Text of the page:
Justin Skolnick lives and works in Portland.

School counselor.

Originally posted to blockquote.org on in Chicago, Illinois

Her office radiator clangs. She leans to gape at me through Coke bottle lenses. Her alto is a rattle and her teeth are all wrong. “I’m afraid I’ll always be alone,” I say. I am nineteen. “Maybe you’re supposed to be alone,” she erupts with a grin. Some then-undiscovered part of me recoils. She pulls two weeks of Paxil from a drawer and eyes my guitar case — she knows my instructor. “Tell him I said hello.” He is wincing, fifteen minutes later, and then he looks at me, and casts a kindly smile. Then he says we should tune up.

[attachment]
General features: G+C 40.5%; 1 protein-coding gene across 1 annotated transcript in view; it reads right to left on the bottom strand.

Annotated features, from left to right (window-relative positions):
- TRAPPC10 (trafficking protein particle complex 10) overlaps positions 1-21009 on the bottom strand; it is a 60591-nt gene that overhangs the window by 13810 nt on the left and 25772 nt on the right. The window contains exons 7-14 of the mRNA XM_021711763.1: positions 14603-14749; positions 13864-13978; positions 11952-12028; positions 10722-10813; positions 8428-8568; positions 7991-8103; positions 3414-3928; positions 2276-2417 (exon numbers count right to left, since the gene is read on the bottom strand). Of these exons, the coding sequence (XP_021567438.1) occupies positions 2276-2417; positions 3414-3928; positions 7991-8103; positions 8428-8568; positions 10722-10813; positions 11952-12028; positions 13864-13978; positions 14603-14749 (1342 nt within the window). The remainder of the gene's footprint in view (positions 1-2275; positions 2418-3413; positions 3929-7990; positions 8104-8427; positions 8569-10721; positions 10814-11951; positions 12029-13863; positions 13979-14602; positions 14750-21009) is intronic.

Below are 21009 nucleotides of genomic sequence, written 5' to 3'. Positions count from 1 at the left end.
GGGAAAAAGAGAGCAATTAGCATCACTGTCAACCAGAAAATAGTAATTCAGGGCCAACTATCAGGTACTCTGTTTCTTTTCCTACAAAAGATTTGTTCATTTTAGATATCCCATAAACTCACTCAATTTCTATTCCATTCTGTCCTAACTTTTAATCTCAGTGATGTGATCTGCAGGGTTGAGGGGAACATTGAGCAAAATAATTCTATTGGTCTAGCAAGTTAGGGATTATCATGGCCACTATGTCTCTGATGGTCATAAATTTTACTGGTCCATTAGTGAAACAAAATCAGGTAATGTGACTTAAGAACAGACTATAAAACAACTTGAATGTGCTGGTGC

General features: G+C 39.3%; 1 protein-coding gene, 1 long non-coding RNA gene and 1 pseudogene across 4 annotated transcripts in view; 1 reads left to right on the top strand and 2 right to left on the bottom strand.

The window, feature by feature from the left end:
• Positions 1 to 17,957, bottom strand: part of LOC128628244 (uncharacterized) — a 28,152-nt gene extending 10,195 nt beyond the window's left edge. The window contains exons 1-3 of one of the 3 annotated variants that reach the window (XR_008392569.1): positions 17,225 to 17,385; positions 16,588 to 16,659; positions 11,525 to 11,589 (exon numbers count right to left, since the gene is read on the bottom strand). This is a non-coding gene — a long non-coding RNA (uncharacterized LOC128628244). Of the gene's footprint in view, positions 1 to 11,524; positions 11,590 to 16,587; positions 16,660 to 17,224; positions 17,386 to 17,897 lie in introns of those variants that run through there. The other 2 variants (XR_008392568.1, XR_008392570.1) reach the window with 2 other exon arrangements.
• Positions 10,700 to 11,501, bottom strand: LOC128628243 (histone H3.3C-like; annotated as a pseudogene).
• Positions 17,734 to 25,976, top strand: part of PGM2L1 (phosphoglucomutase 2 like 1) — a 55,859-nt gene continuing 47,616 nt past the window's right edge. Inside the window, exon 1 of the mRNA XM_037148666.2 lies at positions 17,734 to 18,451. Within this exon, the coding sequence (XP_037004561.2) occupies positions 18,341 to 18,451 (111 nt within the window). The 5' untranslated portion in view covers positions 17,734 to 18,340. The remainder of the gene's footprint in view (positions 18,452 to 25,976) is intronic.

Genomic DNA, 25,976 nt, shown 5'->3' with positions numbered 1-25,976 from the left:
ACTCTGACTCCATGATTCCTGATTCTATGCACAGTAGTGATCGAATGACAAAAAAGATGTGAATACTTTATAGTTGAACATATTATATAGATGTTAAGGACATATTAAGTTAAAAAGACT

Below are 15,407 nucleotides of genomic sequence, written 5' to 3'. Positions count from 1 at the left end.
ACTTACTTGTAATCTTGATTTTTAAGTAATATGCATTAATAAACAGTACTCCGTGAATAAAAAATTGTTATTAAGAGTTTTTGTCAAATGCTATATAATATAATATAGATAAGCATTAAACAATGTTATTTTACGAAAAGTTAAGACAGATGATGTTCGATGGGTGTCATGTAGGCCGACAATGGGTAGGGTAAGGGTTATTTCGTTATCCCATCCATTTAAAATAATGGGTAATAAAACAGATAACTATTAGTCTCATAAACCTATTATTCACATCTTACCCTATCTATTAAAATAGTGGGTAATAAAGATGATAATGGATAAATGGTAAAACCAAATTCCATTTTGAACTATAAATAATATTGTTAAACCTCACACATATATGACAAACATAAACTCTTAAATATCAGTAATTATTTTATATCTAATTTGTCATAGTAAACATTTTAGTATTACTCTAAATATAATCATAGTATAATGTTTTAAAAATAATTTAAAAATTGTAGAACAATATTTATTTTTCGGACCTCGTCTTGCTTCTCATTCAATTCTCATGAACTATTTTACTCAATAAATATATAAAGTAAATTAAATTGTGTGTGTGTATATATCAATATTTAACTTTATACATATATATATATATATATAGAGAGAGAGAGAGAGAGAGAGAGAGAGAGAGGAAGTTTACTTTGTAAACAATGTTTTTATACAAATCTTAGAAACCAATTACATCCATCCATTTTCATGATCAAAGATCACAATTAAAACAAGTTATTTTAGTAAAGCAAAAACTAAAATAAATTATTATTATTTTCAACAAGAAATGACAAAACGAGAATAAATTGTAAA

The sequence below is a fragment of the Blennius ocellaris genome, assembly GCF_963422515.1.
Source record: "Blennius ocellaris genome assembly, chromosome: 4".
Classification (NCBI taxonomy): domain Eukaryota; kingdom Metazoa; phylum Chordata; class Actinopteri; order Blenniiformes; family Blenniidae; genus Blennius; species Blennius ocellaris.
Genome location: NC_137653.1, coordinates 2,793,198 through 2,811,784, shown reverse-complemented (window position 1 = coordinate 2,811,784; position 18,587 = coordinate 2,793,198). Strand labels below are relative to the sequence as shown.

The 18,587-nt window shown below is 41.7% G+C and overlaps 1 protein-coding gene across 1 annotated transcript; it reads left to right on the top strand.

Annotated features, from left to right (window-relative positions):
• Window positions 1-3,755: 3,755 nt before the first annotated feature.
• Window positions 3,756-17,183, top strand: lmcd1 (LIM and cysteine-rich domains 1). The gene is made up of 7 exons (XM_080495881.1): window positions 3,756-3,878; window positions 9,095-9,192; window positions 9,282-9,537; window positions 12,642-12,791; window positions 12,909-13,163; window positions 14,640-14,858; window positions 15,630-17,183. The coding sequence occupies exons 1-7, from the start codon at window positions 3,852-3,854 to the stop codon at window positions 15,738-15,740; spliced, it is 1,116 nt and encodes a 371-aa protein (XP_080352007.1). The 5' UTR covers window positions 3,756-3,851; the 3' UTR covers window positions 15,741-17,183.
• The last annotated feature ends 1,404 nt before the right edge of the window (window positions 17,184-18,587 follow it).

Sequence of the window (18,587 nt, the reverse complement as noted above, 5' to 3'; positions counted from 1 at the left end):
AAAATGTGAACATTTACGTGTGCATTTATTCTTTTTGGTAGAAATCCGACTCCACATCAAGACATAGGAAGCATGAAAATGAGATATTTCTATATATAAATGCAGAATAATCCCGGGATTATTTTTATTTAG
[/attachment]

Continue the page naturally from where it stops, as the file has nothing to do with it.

Back inside my dorm I turn the Paxil over in my hands. In an instant the box becomes a portal to the future. It’s the kind of future that I can make a definite choice about, right then and there. Post-its slide to make the box a place inside my desk, in case I change my mind. I don’t.